This Research Topic will exclusively accept manuscripts offering new and relevant neuroscientific or physical concepts, experimental results based on emerging data acquisition techniques or data analysis methods, insights into the relevance of modeling time-varying brain connectivity to the clinical workup of neurological and neuropsychiatric conditions, as well as reviews and informative opinions around these topics. Manuscripts trivially presenting applications of well-established methods or based on datasets having an insufficient temporal resolution will be rejected outright.

This Research Topic will welcome, in particular, contributions around the following areas:

- New concepts, theoretical tools and estimators relevant to the analysis of time-varying neural connectivity;

- Technical advancements in the acquisition, processing, and analysis of high-temporal resolution neuroscientific data applied to the study of time-varying connectivity;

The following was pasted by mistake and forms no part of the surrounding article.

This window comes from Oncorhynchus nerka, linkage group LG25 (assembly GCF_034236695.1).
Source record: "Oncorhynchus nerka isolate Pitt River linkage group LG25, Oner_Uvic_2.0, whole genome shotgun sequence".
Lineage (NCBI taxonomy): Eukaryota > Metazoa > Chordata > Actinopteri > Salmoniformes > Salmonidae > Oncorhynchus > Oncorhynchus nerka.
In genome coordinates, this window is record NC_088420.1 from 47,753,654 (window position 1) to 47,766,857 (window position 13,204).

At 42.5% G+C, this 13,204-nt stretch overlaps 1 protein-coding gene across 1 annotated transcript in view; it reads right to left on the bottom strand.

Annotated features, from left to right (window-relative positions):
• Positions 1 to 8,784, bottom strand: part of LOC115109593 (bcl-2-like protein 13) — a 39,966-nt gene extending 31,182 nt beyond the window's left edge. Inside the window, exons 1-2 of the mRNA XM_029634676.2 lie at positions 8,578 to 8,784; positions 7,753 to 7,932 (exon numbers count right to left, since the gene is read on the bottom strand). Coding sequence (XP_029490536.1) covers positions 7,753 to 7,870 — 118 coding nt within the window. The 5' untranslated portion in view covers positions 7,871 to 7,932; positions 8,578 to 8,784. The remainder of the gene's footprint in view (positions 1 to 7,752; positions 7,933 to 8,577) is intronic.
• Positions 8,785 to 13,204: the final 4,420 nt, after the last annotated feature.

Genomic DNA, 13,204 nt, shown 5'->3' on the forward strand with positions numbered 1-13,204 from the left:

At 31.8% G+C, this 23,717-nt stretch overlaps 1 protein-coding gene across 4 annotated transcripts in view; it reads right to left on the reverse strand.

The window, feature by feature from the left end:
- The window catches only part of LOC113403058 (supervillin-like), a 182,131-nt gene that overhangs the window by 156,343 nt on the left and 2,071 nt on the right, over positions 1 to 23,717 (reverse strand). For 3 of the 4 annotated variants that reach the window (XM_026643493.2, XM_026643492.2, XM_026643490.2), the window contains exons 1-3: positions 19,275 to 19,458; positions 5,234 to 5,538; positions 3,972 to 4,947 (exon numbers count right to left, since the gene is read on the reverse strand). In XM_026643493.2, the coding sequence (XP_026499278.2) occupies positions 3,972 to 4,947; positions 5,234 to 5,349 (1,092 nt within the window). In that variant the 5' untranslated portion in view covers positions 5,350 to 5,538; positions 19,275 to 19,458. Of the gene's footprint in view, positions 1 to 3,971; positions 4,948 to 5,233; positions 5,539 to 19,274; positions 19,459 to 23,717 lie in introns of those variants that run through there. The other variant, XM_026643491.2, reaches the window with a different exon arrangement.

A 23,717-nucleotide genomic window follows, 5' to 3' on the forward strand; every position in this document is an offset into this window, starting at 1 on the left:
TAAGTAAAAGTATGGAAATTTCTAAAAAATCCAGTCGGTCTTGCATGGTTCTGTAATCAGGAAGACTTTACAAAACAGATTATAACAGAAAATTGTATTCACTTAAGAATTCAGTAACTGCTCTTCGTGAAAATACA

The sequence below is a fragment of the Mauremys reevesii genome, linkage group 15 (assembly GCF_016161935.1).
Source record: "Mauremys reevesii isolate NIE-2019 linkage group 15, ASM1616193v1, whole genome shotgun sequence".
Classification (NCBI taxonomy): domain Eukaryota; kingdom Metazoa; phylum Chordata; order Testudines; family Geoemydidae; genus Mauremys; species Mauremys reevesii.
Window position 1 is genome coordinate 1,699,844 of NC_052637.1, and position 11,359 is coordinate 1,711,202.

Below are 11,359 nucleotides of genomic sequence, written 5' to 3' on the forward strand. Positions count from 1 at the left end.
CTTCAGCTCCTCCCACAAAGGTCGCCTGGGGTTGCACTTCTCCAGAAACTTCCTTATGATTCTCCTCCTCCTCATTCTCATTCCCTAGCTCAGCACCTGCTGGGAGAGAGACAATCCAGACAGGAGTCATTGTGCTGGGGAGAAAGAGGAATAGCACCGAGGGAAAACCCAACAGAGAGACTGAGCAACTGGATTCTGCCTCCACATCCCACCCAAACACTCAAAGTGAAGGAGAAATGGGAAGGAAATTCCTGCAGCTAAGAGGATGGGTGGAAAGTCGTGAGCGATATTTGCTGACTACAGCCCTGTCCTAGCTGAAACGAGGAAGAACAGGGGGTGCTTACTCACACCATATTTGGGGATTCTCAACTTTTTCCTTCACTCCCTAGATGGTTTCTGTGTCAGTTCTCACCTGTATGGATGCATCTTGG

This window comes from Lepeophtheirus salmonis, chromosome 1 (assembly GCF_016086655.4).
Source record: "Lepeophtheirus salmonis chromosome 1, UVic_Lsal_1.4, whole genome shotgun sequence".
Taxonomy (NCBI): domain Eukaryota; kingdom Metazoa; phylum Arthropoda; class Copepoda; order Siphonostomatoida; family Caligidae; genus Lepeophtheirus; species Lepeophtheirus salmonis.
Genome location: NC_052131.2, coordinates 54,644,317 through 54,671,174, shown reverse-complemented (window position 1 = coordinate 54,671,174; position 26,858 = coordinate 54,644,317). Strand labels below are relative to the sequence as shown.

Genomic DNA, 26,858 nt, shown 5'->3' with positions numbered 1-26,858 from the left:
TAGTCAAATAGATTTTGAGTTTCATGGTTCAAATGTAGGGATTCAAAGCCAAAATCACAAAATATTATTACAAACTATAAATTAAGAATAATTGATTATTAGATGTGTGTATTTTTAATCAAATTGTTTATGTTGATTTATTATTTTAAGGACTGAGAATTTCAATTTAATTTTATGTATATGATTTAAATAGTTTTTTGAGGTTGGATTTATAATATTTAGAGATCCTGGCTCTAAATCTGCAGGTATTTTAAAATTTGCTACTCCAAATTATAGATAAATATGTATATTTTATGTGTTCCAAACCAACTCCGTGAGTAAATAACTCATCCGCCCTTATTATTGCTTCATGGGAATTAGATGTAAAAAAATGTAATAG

- Experimental investigations of time-varying neural connectivity grounded on new concepts, analyses, or data acquisition settings (human and animal in vivo and in vitro recordings are equally welcome);

- Studies of time-varying neural connectivity across multiple temporal and spatial scales;

- Multidisciplinary studies of time-varying neural connectivity juxtaposing it to data from other systems in physics, biology, and engineering;

Keywords: Causality, Complex networks, Dynamic graphs, Dynamical networks, Non-stationarity, Synchronization, Time-varying connectivity.


Important Note: All contributions to this Research Topic must be within the scope of the section and journal to which they are submitted, as defined in their mission statements. Frontiers reserves the right to guide an out-of-scope manuscript to a more suitable section or journal at any stage of peer review.